Trump has so far received two rounds of oxygen therapy, two experimental drugs — including one that

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Three Days After Trump’s COVID Diagnosis, White House Tells Staff With Symptoms to Stay Home

The White House has told staff that if they are experiencing symptoms of COVID-19, they should stay home. The advice comes a full three days after President Donald Trump and first lady Melania Trump tested positive for the virus.



a group of people holding a sign: Young supporters hold up signs wishing President Donald Trump good health outside of Walter Reed National Military Medical Center after the President was admitted for treatment of COVID-19 on October 4, 2020 in Bethesda, Maryland. The President announced via Twitter early Friday morning that he had tested positive. Numerous other prominent GOP figures and members of Congress have also tested positive in the last few days. The White House has issued new advice to staff with symptoms.


© Samuel Corum/Getty Images
Young supporters hold up signs wishing President Donald Trump good health outside of Walter Reed National Military Medical Center after the President was admitted for treatment of COVID-19 on October 4, 2020 in Bethesda, Maryland. The President announced via Twitter early Friday morning that he had tested positive. Numerous other prominent GOP figures and members of Congress have also tested positive in the last few days. The White House has issued new advice to staff with symptoms.

An all-staff email sent on Sunday urges anyone with COVID symptoms to “please stay home” and “do not come to work.” The email also tells any staff with symptoms to

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Trump hospitalized while walking avoids damaging images, official tells NYT

A masked President Donald Trump walked across the White House lawn, gave a thumbs up to onlookers, and boarded a helicopter for Walter Reed Medical Center on Friday evening.

Earlier that day, Trump and First Lady Melania Trump had announced they tested positive for the coronavirus.

The president had also developed a fever, cough, congestion, and fatigue by the time he was admitted to the hospital, aides told The New York Times.

Trump will be staying at Walter Reed for “the next few days,” the White House said in a statement, adding that the decision came “out of an abundance of caution.”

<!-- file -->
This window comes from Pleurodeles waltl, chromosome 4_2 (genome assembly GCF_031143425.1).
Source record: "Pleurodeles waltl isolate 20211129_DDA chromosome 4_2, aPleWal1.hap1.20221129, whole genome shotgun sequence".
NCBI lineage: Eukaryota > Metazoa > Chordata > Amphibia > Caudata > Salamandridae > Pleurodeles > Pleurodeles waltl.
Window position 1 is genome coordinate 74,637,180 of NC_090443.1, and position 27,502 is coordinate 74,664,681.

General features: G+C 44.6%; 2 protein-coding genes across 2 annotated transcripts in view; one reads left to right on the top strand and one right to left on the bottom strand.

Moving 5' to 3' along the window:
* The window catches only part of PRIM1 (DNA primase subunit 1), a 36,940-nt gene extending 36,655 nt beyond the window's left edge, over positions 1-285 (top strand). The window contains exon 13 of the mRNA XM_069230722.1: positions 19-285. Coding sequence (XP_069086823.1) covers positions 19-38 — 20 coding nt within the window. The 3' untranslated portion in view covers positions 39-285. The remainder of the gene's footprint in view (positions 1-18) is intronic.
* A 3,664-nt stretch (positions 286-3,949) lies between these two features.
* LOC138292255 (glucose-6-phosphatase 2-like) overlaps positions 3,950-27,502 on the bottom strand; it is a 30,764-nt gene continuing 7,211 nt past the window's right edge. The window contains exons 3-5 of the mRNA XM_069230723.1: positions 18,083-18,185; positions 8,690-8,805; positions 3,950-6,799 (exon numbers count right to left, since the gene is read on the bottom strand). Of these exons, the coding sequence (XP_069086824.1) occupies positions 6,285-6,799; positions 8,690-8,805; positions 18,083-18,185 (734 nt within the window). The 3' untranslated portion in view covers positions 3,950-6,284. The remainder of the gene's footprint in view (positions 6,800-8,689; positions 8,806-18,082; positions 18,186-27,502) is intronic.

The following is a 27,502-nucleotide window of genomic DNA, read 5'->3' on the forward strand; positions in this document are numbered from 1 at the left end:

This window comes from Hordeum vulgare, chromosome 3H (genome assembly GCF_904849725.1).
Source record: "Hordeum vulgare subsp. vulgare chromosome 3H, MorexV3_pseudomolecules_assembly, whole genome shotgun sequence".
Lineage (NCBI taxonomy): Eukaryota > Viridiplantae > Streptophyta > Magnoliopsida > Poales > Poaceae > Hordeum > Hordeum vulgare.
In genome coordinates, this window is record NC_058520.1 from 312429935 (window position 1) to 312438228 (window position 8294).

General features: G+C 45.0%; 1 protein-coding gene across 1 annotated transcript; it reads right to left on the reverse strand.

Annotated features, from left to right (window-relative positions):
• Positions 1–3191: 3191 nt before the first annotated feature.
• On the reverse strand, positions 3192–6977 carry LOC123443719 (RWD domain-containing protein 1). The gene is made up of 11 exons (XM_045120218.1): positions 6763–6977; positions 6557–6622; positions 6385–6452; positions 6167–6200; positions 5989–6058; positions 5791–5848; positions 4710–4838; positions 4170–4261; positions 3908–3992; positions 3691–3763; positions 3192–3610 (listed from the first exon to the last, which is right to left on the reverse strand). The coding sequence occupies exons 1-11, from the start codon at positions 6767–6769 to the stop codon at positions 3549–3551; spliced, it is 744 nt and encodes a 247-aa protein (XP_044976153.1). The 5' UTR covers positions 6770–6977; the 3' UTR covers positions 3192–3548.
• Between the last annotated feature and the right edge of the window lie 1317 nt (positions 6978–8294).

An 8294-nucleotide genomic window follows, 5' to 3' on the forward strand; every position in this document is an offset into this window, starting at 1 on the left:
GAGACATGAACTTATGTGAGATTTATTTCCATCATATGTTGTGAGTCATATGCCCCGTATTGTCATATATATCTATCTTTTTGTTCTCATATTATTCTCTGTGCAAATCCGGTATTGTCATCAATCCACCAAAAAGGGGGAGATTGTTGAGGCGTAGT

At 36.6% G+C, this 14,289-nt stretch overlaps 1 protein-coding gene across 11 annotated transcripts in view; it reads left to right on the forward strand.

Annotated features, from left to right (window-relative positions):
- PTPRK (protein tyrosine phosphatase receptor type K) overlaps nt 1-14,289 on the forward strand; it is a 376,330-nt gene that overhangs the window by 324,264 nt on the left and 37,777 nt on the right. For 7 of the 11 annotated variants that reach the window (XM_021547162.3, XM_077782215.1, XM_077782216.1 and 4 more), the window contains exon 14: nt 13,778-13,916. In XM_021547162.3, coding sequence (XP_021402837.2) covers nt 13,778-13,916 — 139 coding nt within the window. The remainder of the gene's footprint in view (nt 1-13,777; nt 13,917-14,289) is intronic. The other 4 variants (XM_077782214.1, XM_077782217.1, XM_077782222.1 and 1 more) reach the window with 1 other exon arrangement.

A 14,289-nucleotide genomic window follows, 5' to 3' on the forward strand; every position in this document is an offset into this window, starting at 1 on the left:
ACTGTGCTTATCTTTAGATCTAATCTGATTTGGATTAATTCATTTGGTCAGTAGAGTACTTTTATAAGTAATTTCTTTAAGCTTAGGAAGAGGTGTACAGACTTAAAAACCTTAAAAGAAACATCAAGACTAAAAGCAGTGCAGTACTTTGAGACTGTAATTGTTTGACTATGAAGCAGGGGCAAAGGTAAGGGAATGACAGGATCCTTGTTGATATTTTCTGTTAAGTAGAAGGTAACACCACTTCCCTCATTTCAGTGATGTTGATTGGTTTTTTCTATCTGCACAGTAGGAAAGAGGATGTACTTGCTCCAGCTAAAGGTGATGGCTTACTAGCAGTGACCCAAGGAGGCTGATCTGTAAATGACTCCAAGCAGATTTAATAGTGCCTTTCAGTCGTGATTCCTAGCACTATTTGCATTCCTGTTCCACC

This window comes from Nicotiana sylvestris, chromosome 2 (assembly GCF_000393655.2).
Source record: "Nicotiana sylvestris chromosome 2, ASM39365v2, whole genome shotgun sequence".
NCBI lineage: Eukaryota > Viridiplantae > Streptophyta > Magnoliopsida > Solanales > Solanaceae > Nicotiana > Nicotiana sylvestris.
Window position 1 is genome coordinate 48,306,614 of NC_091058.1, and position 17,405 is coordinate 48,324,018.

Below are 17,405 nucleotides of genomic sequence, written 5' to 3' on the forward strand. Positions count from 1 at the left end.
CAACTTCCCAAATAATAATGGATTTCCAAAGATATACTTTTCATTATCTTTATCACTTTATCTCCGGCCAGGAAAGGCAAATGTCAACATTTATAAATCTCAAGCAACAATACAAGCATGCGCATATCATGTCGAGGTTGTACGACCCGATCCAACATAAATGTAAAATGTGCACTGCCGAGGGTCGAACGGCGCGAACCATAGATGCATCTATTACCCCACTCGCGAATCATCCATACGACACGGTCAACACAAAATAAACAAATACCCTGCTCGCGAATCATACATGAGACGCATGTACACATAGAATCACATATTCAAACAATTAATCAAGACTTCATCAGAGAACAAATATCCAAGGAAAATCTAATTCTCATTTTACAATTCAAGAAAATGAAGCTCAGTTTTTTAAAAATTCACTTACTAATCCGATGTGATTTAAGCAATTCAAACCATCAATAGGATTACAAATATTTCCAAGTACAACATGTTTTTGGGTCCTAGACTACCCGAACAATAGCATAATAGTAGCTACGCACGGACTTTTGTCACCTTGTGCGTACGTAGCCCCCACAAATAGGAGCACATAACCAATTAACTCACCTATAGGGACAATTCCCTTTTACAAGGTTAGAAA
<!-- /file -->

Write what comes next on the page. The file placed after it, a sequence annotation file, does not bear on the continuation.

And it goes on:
But one unnamed administration official told the Times that it was better for Trump to leave while he could still walk to avoid the president being publicly assisted out of the White House if his condition turns severe.

If Trump gets better, the hospital stay will have

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Fox News Reporter Tells White House, Twitter to ‘Stop Blaming the Media’ for Again Asking if Trump Will Condemn White Supremacy

Fox News White House correspondent John Roberts sent a clear message to the White House and Twitter users on Thursday to “stop blaming the media” for asking again if President Donald Trump will publicly condemn white supremacy.



a man wearing a suit and tie: Screenshot of Fox News White House correspondent John Roberts on the network on October 1, 2020. "Stop deflecting. Stop blaming the media," he said. "I'm tired of it." Roberts pushed White House Press Secretary Kayleigh McEnany to declare that President Donald Trump denounces white supremacy at a press briefing earlier in the day.


© Fox News
Screenshot of Fox News White House correspondent John Roberts on the network on October 1, 2020. “Stop deflecting. Stop blaming the media,” he said. “I’m tired of it.” Roberts pushed White House Press Secretary Kayleigh McEnany to declare that President Donald Trump denounces white supremacy at a press briefing earlier in the day.

Earlier in the day, Roberts asked White House press secretary Kayleigh McEnany if Trump denounces such groups.